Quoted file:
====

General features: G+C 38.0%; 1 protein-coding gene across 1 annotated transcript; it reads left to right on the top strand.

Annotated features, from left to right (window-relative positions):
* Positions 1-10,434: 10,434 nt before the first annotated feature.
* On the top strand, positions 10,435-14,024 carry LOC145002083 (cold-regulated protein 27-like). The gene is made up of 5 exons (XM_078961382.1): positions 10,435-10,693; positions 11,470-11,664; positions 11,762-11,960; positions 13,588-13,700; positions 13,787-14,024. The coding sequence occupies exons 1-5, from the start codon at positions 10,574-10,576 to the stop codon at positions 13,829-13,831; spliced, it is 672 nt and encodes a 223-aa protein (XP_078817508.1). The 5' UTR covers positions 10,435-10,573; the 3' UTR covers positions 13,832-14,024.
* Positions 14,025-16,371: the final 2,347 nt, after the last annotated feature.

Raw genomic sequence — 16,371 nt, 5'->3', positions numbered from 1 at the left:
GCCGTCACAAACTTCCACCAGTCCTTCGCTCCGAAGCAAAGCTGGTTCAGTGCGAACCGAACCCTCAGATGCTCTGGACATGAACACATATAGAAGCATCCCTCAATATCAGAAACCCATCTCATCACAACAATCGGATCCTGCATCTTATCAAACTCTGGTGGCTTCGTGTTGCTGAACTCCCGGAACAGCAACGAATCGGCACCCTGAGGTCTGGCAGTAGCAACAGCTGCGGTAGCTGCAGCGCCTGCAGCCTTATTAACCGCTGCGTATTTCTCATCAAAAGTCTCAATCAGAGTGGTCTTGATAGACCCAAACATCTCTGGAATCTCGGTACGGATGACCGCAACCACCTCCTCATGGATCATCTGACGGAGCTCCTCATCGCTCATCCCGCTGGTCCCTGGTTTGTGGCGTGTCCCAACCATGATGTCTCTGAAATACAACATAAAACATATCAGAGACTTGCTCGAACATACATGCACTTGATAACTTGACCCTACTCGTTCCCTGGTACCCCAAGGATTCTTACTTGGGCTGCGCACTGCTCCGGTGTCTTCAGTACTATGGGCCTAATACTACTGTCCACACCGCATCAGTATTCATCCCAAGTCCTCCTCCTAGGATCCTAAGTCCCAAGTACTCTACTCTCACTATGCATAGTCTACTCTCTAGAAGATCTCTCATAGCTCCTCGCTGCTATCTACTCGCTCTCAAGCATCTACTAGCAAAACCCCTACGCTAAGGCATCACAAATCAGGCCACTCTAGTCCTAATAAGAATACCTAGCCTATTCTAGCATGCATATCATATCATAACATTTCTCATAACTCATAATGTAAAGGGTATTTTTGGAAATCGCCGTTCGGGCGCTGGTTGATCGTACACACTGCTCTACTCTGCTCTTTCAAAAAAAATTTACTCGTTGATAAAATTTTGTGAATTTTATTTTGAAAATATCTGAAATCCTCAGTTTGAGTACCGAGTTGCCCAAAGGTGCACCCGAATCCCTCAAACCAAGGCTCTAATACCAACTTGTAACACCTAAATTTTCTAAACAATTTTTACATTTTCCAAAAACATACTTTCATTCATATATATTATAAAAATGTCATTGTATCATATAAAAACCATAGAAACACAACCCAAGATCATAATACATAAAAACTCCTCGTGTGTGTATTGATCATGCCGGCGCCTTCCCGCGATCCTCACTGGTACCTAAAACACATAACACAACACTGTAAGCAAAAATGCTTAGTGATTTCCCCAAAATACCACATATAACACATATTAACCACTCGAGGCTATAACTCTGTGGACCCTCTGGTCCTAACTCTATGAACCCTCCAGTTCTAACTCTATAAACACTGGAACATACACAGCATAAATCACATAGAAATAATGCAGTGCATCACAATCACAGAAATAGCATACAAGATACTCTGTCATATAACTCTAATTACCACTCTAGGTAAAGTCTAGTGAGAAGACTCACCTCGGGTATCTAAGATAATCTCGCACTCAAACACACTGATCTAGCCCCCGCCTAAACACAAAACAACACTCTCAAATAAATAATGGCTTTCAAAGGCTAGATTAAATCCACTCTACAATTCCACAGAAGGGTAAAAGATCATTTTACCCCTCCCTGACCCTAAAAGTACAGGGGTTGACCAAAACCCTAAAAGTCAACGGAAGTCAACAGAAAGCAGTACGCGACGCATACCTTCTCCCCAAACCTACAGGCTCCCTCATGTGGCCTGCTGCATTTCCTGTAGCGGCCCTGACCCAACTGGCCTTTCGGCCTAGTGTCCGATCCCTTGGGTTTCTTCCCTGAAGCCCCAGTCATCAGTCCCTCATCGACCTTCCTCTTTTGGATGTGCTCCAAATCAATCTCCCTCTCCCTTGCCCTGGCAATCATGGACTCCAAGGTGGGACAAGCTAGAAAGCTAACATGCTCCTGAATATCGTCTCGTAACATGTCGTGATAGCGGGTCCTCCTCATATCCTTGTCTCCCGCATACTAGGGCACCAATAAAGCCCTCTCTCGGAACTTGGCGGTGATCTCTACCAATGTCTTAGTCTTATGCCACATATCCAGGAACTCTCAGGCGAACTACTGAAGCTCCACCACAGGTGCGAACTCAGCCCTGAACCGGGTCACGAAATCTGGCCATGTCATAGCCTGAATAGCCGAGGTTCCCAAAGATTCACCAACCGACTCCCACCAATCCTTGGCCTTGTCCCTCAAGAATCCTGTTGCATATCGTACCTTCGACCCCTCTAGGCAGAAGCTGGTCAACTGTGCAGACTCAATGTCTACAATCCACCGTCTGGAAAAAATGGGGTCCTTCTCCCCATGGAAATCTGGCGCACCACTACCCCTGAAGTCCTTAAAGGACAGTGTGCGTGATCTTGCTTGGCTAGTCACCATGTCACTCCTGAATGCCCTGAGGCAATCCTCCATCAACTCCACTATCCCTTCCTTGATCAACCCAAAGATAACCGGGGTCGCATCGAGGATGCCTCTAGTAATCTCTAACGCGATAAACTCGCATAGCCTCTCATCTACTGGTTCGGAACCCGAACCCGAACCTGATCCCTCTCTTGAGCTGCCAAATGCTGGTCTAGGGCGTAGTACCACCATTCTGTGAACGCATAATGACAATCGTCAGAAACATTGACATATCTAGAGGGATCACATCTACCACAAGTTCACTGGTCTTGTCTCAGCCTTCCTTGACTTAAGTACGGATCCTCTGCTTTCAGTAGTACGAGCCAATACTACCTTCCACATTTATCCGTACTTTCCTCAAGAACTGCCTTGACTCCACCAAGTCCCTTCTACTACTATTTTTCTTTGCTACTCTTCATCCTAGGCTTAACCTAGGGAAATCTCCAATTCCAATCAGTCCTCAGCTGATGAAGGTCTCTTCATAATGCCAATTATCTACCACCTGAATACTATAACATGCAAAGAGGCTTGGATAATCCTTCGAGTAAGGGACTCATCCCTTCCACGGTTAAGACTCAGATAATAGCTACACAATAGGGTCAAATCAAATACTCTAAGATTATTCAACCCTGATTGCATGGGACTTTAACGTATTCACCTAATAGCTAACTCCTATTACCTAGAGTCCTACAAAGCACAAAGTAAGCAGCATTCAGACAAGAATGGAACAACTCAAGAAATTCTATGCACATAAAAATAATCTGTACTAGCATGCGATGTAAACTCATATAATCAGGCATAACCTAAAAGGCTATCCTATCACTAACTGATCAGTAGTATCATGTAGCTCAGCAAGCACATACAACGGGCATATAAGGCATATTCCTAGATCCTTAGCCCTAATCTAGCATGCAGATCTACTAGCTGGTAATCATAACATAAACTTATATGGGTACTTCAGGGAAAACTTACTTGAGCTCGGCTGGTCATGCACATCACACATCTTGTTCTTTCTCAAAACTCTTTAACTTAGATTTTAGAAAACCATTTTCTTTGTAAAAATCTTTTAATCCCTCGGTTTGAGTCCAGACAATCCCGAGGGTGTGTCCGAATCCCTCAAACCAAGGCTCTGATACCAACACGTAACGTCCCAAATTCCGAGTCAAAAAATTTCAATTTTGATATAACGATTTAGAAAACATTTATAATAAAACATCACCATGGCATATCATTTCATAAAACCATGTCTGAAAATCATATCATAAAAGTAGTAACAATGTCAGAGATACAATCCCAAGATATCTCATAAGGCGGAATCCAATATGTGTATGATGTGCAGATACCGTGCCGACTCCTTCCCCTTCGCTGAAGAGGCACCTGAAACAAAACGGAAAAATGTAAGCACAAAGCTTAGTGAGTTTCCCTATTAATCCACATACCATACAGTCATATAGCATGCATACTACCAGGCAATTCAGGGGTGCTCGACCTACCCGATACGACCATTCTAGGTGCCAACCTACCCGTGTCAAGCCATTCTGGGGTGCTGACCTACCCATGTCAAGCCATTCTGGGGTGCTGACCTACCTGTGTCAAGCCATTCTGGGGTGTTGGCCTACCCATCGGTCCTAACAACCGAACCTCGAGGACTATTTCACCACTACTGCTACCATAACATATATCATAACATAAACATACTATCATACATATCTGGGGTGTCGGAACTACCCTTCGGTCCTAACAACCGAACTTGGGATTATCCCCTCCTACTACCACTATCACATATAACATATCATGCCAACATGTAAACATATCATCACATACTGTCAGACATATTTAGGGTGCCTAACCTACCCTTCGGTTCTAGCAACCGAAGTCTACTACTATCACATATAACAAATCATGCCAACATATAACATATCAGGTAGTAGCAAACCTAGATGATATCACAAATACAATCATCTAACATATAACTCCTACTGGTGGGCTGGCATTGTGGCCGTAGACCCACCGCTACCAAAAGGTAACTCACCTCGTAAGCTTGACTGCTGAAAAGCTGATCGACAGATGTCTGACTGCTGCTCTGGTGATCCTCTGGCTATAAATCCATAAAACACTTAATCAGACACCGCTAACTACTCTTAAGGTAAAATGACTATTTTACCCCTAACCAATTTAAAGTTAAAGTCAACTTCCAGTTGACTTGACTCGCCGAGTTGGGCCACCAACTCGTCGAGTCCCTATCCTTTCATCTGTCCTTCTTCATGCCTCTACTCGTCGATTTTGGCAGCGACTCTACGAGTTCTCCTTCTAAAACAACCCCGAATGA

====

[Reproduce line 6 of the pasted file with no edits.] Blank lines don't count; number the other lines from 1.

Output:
Raw genomic sequence — 16,371 nt, 5'->3', positions numbered from 1 at the left: